For the tumour metastasis model, 1 × 106 T24 cells were injected into the tail veins of nude mice, and the mice were sacrificed 4 weeks later. To determine whether GSK126 influences the lung metastasis of BCa, nude mice were administered with GSK126/20% SBE-β-CD by intraperitoneal injection at 50 mg/kg per day for 20 consecutive days. The mice were killed 5 weeks later, and the lungs were harvested.

Immunohistochemistry (IHC)

Immunohistochemical staining was performed as described previously [14]. Briefly, IHC was performed using a PV-9001 kit (ZSGB-BIO) following the manufacturer’s instructions. The staining intensity was defined with a four-grade scoring system: 0 (negative), 1 (weak), 2 (moderate), and 3 (strong). The staining extent was quantified as five value grades: 0 (negative), 1 (1–25%), 2 (26–50%), 3 (51–75%), and 4 (76–100%). The sum of intensity and extent values was defined as the IHC score. The primary antibodies included anti-KDM6A antibody, anti-ARHGDIB antibody, and anti-Ki67 antibody (Invitrogen, PA5–19462).

Isolation of murine bone marrow monocyte-derived macrophages (BMDMs)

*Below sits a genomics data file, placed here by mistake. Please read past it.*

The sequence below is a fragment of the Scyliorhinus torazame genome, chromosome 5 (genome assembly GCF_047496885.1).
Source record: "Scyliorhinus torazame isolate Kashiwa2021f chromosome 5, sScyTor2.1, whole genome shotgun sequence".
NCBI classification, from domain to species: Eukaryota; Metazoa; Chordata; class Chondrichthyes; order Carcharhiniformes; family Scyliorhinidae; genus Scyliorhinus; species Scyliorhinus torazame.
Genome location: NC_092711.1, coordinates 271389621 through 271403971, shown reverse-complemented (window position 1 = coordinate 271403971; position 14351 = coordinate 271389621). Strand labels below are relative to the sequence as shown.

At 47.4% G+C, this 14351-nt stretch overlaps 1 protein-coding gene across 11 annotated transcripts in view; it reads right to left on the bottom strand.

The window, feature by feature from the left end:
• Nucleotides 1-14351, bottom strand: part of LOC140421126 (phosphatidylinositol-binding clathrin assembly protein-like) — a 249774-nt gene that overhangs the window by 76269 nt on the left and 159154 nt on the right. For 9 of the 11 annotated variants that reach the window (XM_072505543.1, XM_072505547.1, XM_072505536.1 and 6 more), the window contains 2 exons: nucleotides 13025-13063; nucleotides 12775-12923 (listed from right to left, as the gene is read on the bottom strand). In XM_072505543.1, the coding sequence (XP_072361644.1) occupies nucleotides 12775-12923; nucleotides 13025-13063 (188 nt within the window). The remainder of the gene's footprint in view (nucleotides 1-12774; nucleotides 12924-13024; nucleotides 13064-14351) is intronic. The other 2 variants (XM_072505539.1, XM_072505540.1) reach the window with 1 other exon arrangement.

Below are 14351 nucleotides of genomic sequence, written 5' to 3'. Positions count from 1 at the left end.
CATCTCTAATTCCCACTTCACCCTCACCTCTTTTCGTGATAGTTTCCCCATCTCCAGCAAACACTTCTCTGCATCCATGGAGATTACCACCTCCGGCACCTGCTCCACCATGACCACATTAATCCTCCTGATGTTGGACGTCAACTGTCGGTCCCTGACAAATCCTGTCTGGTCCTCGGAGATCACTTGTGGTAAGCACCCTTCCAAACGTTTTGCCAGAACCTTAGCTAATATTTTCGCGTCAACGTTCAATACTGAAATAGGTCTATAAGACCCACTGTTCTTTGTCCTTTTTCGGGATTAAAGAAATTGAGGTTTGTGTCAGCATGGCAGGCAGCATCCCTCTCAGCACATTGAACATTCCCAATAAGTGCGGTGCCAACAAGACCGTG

BMDMs were obtained from C57BL6/J mice (8 weeks old). Mice were sacrificed, and bone marrow was flushed with PBS from tibiae and femurs. The cells were depleted of erythrocytes by the red blood cell lysis buffer treatment for 5 min and neutralized with PBS. Then, the cells were centrifuged at 1000 rpm and cultured in the RPMI-1640 medium supplemented with 10% foetal bovine serum and 15% L929 conditioned medium as a source of macrophage colony-stimulating factor [17]. The BMDMs were harvested after 7 days.

Chemotaxis of macrophage assays

The BCa cells (5 × 104) were seeded into the lower compartment of an 8.0-μm-pore Transwell system. The BMDMs (4 × 104) were overlaid onto the upper chamber. After the incubation for 16 h, the macrophages were stained with crystal violet and counted.

Enzyme-linked immunosorbent assays (ELISA)